A major health concern is providing adequate care for individuals with disabilities whether it is physical, mental, intellectual, developmental or acquired. There are complications for individuals with special needs to access dental care [1-3]. Since the late 1960s, societal and political views have changed and this was reaffirmed in Oral Health in America: a Report of the Surgeon General which recognized acceptance of de-institutionalizing (“mainstreaming”) individuals with special needs [4].

Johnson stated, “Disability includes any mental, physical, or emotional condition that alters or limits activities of daily living. “Special Needs” refers to mental, physical, or emotional conditions requiring modification to dental/dental hygiene treatment. Handicap is an obstacle that imposes a limitation in functioning thereby placing an individual at a disadvantage” [5].

According to the US Census 2000 Brief: Disability Status [6], there are 49.7 million people or 19.3% of the civilian non-institutionalized population (age 5 and older) with some type of disability. In the Southern United States, 19.1 million people or 38.3% live with a disability. In Louisiana alone there are 882,020 non-institutionalized individuals or 21.8% of the state’s population with disabilities. This report defines people as having a disability if one or more of the following conditions exist:

• They were age 5 or older and responded “yes” to a sensory, physical, and mental or self-care disability.

• They were aged 16 years or older and responded “yes” to a disability affecting them going outside of their home.

• They were between the ages of 16 and 64 and responded “yes” to an “employment disability” [6].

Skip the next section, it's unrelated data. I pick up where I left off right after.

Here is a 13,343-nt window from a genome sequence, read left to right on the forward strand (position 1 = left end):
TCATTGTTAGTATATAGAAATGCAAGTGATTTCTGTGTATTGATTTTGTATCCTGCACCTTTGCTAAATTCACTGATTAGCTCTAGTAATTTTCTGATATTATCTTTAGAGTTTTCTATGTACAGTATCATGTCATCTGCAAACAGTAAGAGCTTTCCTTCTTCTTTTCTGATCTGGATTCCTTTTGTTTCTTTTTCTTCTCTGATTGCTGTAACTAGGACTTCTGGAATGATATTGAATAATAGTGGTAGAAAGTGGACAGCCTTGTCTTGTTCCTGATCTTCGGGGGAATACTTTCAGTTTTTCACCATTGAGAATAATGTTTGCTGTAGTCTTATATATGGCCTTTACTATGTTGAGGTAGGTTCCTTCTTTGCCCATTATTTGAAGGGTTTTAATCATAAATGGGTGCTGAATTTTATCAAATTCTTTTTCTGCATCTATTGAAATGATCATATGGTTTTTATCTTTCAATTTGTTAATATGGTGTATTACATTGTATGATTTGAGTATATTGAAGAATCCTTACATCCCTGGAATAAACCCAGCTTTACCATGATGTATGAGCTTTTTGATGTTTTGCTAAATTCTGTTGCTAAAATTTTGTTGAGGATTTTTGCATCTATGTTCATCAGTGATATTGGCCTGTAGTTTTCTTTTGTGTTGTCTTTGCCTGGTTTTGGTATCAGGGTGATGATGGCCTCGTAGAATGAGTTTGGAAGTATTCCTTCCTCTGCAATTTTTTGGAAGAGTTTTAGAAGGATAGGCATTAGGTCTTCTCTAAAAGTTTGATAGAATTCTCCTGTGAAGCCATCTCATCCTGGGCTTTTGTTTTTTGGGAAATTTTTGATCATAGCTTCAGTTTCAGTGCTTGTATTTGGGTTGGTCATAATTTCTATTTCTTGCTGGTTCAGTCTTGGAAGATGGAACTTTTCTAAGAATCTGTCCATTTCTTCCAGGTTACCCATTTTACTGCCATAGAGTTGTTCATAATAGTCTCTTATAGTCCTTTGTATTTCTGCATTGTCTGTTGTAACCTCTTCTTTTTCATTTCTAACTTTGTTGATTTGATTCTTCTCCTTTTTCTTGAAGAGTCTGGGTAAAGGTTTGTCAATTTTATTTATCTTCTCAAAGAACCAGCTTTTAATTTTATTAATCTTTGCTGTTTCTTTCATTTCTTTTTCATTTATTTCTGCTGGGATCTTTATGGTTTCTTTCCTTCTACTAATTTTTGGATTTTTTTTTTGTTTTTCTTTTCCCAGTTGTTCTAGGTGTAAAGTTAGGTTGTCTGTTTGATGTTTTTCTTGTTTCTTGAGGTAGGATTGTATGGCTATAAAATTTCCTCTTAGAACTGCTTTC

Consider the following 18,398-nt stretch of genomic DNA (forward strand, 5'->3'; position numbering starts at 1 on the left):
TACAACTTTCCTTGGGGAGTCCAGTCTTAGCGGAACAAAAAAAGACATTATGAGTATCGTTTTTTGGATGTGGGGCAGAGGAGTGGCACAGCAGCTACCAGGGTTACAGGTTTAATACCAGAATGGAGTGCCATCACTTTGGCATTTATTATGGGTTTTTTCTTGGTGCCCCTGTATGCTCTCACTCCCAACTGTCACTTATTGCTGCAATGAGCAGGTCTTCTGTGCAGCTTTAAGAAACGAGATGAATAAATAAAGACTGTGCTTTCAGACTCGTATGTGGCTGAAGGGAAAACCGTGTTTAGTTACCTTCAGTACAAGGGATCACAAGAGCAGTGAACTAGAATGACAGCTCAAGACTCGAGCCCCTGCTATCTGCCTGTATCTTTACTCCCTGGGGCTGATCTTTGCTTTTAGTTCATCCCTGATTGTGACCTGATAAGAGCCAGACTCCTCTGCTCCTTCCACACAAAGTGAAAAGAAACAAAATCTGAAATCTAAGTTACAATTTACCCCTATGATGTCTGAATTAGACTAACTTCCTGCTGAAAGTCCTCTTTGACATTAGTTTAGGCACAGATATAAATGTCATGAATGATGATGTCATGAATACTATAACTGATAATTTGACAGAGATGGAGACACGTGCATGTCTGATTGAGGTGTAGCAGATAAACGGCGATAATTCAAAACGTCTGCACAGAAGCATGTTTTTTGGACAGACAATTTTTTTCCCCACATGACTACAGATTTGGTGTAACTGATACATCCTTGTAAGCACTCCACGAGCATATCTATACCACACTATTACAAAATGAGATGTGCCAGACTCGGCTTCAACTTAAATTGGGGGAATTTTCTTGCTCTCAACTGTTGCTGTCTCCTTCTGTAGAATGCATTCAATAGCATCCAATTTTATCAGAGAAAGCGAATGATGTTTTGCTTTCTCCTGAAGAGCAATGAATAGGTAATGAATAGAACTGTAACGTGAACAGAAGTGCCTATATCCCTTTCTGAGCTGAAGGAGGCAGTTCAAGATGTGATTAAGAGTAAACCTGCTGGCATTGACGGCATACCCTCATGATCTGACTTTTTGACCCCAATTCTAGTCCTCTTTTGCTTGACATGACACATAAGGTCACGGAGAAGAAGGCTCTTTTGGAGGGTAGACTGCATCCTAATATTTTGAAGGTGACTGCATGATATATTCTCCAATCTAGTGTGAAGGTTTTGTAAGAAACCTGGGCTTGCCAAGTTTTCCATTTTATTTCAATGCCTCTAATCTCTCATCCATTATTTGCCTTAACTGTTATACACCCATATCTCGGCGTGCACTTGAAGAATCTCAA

Data on disabilities from the US Census 2010 has not been published at present.

The Americans with Disabilities Act (ADA) of 1990 [7] (amended in 2008) prohibits the “… discrimination against individuals with disabilities in such critical areas as employment, housing, public accommodations, education, transportation, communication, recreation, institutionalization, health services, and voting, with the adoption of the ADA and trend to mainstreaming individuals to public services”. For people with disabilities, there is a critical need for dental services from local private practitioners. It is paramount to increase the competency and comfort level for present and future dental hygiene practitioners and dentists. The Commission on Dental Accreditation (CODA) considers patients with special needs to be “those patients whose medical, physical, psychological or social situations that make it necessary to modify dental routines in order to provide dental treatment for that individual”. These individuals include, but are not limited to, people with developmental disabilities, complex medical problems, and significant physical limitations [8].